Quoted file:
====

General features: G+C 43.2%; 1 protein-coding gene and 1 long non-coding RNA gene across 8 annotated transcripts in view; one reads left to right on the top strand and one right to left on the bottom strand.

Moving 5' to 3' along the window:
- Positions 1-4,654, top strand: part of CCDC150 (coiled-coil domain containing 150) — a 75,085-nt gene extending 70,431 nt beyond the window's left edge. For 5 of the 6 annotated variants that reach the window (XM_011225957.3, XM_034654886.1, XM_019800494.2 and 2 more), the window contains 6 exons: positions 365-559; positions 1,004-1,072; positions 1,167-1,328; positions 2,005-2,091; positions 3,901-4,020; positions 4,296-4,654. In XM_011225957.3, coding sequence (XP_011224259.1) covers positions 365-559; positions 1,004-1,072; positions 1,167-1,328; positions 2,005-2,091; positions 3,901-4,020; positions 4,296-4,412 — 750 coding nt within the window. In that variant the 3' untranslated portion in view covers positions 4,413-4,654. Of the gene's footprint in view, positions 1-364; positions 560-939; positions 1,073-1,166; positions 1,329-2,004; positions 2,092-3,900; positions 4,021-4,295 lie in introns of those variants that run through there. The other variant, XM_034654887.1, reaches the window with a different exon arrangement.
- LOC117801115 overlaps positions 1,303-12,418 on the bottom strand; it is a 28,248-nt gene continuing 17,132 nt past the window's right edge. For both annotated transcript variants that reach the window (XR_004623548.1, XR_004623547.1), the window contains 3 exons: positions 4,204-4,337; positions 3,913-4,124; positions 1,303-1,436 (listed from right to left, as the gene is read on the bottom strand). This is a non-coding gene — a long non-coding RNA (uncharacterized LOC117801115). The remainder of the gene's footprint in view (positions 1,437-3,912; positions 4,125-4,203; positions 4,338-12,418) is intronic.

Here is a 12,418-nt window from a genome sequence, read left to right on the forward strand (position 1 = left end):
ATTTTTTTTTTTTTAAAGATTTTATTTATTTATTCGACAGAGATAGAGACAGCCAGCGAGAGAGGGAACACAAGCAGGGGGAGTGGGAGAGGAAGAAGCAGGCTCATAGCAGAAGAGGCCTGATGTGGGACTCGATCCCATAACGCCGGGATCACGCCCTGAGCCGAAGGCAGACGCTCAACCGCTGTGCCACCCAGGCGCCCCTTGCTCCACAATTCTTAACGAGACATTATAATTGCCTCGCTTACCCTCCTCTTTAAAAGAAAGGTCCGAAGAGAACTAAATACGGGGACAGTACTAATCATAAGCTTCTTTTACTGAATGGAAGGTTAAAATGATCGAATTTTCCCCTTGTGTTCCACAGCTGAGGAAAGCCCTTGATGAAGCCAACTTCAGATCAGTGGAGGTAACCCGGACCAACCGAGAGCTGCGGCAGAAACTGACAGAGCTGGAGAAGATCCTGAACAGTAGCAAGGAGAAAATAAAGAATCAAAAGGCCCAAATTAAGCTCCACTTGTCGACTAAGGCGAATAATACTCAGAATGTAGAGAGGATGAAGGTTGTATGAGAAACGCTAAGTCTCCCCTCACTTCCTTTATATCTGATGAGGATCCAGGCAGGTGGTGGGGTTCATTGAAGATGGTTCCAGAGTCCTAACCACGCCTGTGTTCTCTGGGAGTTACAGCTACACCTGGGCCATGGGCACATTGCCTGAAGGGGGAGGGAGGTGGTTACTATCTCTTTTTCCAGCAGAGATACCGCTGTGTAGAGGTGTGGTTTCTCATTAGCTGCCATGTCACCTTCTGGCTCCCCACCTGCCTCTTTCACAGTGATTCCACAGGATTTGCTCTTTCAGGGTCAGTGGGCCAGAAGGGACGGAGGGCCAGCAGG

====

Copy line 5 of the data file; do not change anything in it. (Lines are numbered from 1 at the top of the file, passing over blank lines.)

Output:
Here is a 12,418-nt window from a genome sequence, read left to right on the forward strand (position 1 = left end):